On Sun, 25 Aug 2013 23:32:32 -0400 Jerry Leichter <leich...@lrw.com>
> I think the goal to aim for is no patches!  Keep the device and its
> interfaces simple enough that you can get a decent formal proof of
> correctness, along with a ton of careful review and testing (per
> Don Knuth's comment somewhere to "Be careful of the following code,
> I've only proved it correct, not tested it") and then *leave it
> alone*.

I'd like to point out that this is no longer a pipe dream. The formal
verification of seL4, CompCert and other substantial pieces of code in
recent years shows the technology has improved a lot. Quark (the web
browser verified by the use of a "shim") has shown one can get
enormous leverage by formally verifying only tiny fractions of an
overall system comprising millions of lines of code, which is an
especially interesting technique in the context of existing large code

Formal verification is not a panacea. One has to know what to verify,
for example, and if you verify the wrong properties, you've gained
little. However, unlike current methods, if you discover you have
failed to verify a needed property, adding a theorem to your
development fixes that hole _completely_ and _forever_.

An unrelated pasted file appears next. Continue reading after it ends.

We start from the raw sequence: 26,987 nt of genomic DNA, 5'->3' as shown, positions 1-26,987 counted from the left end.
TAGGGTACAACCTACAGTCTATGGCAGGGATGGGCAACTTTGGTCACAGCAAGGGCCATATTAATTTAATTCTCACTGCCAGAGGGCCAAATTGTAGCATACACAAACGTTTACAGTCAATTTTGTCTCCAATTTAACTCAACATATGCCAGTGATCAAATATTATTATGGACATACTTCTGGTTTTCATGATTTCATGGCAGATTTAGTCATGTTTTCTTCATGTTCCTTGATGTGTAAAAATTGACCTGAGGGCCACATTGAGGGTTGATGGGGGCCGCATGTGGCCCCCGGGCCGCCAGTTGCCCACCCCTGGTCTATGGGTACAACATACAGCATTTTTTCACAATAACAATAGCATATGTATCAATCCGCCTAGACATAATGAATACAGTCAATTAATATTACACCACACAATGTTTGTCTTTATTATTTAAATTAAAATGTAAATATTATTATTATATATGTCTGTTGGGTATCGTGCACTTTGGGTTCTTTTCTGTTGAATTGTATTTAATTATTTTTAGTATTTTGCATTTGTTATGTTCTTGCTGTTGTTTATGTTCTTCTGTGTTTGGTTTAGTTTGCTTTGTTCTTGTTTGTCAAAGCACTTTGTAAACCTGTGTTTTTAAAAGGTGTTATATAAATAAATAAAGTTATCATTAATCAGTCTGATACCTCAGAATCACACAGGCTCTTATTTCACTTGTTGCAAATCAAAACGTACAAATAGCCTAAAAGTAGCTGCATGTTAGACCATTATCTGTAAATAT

(Yes, you also need a verified toolchain, but given things like
CompCert, that is now doable.)

I'm something of a recent arrival to the world that developed the most
widely used tools for formal verification (like Coq), and so I'm in a
better position than most to explain how to learn about them.

I would be happy to produce an extended post on how to learn about
what is out there for people who are interested.

Warning: although in the long term there is no reason the tools cannot
be made very user friendly and easy to use, right now that is not the
case. This is not inherently so, it is just a feature of the
development history of the tools. Error messages tend to be pretty
poor, as is documentation, and the learning curve is steep. However,
in the long run, I'll state very directly I think the recent advances
in the state of the art in proof assistants are the most significant
new development in software quality in decades. The user
unfriendliness could be fixed by a new generation of users and
developers who started "further away from the problem".

Perry E. Metzger                pe...@piermont.com
The cryptography mailing list

Reply via email to